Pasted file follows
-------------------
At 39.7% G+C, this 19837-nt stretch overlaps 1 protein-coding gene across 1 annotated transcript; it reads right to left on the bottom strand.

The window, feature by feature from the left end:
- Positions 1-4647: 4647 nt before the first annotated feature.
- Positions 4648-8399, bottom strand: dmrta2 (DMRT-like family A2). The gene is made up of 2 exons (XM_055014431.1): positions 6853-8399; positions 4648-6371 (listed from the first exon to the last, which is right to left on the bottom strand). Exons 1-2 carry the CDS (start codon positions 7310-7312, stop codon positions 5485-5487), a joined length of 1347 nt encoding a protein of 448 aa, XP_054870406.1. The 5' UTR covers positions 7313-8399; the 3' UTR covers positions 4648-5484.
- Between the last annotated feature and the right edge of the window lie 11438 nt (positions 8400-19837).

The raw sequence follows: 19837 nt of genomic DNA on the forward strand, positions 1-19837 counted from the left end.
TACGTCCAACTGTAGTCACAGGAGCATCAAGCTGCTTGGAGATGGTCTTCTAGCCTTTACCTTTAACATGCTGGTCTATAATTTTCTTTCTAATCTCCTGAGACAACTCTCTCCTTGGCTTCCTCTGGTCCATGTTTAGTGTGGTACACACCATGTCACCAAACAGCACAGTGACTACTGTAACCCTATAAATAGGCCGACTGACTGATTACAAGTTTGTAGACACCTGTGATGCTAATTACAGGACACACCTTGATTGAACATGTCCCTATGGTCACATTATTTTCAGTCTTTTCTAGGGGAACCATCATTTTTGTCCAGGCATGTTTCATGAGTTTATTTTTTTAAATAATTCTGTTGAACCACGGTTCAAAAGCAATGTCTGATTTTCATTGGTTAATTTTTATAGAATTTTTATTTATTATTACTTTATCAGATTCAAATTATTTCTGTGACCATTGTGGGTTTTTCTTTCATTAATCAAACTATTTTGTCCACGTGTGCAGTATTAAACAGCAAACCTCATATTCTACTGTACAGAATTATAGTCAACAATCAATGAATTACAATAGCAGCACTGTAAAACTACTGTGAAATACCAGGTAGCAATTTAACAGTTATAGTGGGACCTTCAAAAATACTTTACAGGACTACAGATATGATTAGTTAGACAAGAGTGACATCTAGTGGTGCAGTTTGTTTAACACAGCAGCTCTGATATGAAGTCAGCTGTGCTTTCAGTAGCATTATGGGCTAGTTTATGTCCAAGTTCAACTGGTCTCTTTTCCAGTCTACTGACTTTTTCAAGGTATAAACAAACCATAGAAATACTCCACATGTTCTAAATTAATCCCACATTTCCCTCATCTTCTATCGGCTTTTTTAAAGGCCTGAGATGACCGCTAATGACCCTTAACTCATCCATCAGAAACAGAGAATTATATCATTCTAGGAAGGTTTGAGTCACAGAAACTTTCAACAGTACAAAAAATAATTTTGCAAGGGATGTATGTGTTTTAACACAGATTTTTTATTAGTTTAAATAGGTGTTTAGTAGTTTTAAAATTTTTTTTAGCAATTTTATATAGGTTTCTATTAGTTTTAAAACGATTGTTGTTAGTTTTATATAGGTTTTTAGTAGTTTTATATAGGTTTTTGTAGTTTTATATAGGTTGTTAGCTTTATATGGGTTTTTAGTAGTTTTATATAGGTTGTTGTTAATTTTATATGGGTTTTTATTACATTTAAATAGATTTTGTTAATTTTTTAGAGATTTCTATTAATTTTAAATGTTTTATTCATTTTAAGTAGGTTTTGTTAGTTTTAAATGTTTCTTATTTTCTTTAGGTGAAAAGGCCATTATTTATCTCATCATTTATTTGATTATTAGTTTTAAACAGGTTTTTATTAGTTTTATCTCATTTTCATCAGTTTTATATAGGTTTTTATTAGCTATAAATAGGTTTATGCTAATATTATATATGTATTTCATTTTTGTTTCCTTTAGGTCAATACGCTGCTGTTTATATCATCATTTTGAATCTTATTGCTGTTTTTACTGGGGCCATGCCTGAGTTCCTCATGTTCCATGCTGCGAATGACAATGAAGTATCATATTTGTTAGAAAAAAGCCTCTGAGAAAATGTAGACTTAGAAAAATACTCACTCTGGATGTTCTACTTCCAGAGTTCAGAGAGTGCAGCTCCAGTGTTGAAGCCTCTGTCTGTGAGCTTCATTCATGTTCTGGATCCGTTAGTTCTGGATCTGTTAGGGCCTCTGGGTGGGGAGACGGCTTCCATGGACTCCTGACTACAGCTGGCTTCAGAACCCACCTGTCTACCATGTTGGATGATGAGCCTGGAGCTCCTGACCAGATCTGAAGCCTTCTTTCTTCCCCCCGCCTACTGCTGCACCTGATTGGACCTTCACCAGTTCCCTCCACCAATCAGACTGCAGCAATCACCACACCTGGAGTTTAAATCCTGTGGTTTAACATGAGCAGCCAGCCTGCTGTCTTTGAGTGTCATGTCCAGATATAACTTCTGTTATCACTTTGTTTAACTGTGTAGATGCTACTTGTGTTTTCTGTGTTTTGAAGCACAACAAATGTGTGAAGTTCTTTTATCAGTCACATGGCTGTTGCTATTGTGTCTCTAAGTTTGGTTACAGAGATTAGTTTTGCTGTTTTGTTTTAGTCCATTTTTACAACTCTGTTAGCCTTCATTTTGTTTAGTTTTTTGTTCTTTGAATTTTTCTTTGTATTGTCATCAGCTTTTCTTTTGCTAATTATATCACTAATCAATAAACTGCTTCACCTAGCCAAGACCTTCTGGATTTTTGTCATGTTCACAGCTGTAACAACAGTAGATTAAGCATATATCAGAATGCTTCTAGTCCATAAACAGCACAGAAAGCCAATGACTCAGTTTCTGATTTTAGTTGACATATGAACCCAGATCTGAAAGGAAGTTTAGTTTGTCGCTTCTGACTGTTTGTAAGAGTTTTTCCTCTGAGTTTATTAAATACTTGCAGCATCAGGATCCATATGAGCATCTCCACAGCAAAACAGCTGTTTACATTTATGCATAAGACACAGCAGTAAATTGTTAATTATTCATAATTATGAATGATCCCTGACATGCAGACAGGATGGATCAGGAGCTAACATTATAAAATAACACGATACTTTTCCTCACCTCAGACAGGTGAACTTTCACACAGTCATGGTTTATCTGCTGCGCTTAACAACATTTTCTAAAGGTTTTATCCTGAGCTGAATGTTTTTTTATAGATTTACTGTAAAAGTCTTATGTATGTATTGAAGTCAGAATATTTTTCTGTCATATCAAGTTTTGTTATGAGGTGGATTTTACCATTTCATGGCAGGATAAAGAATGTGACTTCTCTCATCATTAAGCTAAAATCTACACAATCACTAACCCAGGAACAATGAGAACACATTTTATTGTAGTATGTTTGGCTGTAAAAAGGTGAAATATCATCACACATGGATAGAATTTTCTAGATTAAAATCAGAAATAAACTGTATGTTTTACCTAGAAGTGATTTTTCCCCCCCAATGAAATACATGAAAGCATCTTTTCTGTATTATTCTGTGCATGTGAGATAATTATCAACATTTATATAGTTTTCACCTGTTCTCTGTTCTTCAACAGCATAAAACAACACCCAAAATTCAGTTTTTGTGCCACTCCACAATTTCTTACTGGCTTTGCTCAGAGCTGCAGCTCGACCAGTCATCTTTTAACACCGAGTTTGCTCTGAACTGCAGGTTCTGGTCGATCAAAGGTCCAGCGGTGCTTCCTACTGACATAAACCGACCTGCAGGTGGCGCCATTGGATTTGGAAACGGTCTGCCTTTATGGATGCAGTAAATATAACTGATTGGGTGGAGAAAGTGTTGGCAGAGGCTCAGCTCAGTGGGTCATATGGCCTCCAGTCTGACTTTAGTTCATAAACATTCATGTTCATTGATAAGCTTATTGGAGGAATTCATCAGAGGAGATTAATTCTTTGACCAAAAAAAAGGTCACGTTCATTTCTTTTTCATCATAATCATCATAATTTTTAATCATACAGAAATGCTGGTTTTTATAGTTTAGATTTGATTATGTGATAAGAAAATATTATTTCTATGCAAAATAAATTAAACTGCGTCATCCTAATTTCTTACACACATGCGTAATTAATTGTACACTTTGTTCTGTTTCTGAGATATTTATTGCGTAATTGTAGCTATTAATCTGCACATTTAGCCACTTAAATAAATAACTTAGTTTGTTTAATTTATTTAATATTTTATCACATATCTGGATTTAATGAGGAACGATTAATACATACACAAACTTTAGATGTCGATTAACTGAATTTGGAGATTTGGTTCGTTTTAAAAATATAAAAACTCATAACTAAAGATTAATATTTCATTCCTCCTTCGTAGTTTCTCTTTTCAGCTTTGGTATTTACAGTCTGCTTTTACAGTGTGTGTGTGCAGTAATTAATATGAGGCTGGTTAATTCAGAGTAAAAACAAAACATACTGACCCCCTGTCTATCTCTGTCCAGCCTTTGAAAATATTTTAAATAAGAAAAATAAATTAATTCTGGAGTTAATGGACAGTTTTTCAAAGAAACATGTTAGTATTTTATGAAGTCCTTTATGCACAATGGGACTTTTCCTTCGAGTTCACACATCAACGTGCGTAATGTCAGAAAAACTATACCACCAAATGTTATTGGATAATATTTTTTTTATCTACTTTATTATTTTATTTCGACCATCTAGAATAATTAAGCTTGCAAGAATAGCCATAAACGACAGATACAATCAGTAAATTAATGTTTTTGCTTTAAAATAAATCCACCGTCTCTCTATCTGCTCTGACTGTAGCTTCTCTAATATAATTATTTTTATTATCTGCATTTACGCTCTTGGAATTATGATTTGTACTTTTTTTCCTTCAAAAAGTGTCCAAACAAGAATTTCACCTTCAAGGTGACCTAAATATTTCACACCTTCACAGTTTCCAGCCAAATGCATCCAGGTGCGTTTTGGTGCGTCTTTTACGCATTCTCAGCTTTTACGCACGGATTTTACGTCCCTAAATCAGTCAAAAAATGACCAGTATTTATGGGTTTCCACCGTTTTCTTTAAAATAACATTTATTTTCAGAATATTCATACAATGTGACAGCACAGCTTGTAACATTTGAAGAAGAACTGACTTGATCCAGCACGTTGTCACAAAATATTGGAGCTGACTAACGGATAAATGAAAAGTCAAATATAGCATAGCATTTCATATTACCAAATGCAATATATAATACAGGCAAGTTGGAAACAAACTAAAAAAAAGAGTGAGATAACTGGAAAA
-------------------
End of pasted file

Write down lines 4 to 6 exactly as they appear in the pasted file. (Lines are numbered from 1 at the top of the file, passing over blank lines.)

- Positions 4648-8399, bottom strand: dmrta2 (DMRT-like family A2). The gene is made up of 2 exons (XM_055014431.1): positions 6853-8399; positions 4648-6371 (listed from the first exon to the last, which is right to left on the bottom strand). Exons 1-2 carry the CDS (start codon positions 7310-7312, stop codon positions 5485-5487), a joined length of 1347 nt encoding a protein of 448 aa, XP_054870406.1. The 5' UTR covers positions 7313-8399; the 3' UTR covers positions 4648-5484.
- Between the last annotated feature and the right edge of the window lie 11438 nt (positions 8400-19837).

The raw sequence follows: 19837 nt of genomic DNA on the forward strand, positions 1-19837 counted from the left end.